ceo at mbites media
27 July 2004 22:36pm
"Bloggers make historical debut at DNC" ran the news headline. Bloggers have been given press passes to the Democratic National Convention in Boston this week (and to the Republican shindig later this year). Does this mark a new direction?
In the context of online publishing, blogging has been characterised as the new rock'n roll. Hence why its acceptance at such a major media event feels like a watershed in the history of the form.
Blogger Patrick Belton wrote: "The 2004 conventions will be remembered as the conventions of the blog; just like the 1952 Republican convention was the convention of the television, and the 1924 conventions were the conventions of the radio."
One hesitates to suggest that the same was probably not said of the first day a magazine using Quark Xpress turned up to a press conference, but perhaps that's an unfair comparison.
As a journalist myself, I can't help feeling slightly jealous. Instead of working your way through dead-beat trainee journalism jobs in dead-end regional newspapers; instead of working your way up from Concrete Car Parks Monthly; just set up a blog and get to go to the hottest news event this side of the US presidential election.
Who needs years of sweating over how to create the right intro to a news story - just write down your school-boy impressions of the event and hang out with the guys from Time and Newsweek. QED.
In the meantime, let's look at the cultural and legal framework that has allowed blogging to develop as an online publishing sector in the US.
We can assume that the nation that produced Howard Stern, the Michigan Militia and the Vietnam campus riots is pretty well associated with the concept of free speech. This cultural soup of extremities has helped the opinionated bloggers thrive, along with the required technology of course.
Here in Britain, with a more jaundiced approach to freedoms which might have been won at the battle of Crecy or of Britain (one or the other, I forget), we tend not to bother too much. Besides, we have full time jobs and massive mortgages, haven't you heard?
Secondly, law. In America libel laws are far more conducive to the kind of opinionated rants bloggers are famed for. There, the onus is on the plaintive, not the defendant to make the case for libel.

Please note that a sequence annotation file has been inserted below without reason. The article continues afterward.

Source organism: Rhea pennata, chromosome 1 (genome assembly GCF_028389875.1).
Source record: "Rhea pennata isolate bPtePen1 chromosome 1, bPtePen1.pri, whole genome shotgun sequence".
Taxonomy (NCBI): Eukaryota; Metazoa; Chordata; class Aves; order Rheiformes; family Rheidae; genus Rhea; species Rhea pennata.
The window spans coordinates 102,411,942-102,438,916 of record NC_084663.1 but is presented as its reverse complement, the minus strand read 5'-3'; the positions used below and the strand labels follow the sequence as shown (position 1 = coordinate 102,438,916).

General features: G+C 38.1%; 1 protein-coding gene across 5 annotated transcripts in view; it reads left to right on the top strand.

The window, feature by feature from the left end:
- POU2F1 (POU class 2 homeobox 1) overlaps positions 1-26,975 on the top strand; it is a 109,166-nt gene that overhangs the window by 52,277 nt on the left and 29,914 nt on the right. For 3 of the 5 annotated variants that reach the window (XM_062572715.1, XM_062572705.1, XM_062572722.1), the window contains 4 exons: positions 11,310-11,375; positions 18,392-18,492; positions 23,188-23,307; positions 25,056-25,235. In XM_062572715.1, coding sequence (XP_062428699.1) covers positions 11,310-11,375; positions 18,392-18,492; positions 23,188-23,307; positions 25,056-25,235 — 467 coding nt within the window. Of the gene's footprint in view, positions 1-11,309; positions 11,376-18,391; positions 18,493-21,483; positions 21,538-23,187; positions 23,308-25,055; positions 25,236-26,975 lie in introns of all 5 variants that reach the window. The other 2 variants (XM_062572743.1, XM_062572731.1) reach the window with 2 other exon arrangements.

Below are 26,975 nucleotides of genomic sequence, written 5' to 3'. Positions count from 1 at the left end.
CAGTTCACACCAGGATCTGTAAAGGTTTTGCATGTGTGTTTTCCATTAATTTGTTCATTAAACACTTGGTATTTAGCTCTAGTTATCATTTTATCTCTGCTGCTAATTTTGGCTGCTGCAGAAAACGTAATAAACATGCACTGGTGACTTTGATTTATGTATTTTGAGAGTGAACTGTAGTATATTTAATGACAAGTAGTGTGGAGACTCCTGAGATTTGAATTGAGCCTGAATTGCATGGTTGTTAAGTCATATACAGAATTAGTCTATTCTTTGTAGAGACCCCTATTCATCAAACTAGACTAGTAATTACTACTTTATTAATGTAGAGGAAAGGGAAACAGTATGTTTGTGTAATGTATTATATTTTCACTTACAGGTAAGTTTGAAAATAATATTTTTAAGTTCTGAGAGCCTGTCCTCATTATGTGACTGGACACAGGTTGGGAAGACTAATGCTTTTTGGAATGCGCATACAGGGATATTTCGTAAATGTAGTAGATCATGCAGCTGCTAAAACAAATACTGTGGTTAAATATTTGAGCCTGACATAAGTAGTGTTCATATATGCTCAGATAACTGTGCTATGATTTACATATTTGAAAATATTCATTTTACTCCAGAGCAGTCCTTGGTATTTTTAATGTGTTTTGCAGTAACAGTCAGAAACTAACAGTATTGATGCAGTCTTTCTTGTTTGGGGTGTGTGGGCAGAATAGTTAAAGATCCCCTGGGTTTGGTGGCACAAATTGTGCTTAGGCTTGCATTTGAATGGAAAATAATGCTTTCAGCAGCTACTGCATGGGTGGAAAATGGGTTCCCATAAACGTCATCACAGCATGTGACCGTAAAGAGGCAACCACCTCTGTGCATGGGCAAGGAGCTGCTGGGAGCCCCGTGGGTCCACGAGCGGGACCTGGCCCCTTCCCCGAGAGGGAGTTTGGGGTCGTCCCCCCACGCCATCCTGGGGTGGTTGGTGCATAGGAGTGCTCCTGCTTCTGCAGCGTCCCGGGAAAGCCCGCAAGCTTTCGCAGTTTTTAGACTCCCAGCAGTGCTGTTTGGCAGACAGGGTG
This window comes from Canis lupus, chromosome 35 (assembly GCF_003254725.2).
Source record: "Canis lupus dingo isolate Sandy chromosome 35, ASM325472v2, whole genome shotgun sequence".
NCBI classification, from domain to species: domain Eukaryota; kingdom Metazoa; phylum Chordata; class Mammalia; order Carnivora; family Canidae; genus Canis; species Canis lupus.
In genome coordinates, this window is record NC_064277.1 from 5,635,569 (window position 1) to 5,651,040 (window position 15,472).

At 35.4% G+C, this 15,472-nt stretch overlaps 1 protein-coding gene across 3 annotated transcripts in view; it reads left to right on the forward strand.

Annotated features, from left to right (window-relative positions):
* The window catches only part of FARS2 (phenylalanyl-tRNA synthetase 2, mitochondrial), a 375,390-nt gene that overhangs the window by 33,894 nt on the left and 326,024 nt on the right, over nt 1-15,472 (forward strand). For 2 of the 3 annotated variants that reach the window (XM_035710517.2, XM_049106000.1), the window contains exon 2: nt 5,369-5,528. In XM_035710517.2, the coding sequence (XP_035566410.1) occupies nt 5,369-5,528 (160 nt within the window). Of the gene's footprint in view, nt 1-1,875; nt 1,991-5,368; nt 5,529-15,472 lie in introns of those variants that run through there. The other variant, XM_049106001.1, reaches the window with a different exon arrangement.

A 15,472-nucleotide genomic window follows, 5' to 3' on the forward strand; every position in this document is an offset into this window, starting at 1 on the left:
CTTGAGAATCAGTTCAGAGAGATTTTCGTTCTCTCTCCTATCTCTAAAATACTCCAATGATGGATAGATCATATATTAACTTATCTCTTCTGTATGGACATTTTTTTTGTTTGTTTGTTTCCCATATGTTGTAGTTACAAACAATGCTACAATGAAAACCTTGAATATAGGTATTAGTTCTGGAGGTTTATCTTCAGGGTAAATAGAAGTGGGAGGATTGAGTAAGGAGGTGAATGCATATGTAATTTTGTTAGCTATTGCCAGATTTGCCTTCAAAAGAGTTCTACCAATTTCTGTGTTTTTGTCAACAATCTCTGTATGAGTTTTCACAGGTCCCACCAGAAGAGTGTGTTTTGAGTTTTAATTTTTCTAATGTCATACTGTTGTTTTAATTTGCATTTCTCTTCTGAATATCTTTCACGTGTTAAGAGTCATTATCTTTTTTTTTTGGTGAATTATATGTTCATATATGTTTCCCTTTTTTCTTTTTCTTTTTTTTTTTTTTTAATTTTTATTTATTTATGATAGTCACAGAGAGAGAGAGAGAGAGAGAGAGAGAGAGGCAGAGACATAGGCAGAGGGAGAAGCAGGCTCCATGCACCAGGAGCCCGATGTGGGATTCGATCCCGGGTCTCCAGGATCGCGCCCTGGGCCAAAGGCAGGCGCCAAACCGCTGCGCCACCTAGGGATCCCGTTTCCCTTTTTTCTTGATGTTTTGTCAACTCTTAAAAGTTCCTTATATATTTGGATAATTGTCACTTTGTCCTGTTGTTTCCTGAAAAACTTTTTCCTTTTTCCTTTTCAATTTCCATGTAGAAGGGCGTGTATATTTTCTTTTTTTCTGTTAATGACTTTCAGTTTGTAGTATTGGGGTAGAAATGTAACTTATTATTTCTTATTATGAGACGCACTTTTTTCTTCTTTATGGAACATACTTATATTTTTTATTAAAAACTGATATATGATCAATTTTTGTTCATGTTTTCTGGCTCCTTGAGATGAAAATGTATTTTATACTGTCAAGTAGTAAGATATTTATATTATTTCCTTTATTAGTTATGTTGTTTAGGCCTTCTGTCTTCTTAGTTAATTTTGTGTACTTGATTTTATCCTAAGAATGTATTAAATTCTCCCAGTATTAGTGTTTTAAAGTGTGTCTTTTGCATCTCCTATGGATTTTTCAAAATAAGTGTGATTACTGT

Here in the UK, the situation is reversed. Rant all you like about general issues, but try to break a story, say, about the sexual practices of a politician - or, more importantly perhaps, the finances of a City CEO - and see how long you last.
This is where the traditional news services have an edge - paying for libel insurance and expensive media lawyers.
However, it would be churlish to deny bloggers their day in the sun. They are already proving their value in the business field (for instance MarketingVox.com, Paidcontent.org).
Blogs have their taken place at the publishing table, there's no doubt about that.
But back at the Convention, reality was biting. The bloggers were finding it hard to keep up with the professional writers.
They attracted feverish attention from the mainstream media but provided little in the way of news.
At Seetheforest.blogspot.com, the writer's computer was starting to “flake out.” He frantically filed the griping news story that his computer was “restarting all by itself while I'm typing, and when it restarts again the file system is corrupt. I can run diskcheck and then use the computer again for a while, but this isn't a good sign at all."
Another wrote how "Here you can get Kerry bobbing head pins, Kerry playing cards and Kerry shot glasses. Who says Democrats can't have fun..."
Free market research on digital marketing
Daily Pulse: award winning newsletter
It takes 30 seconds to register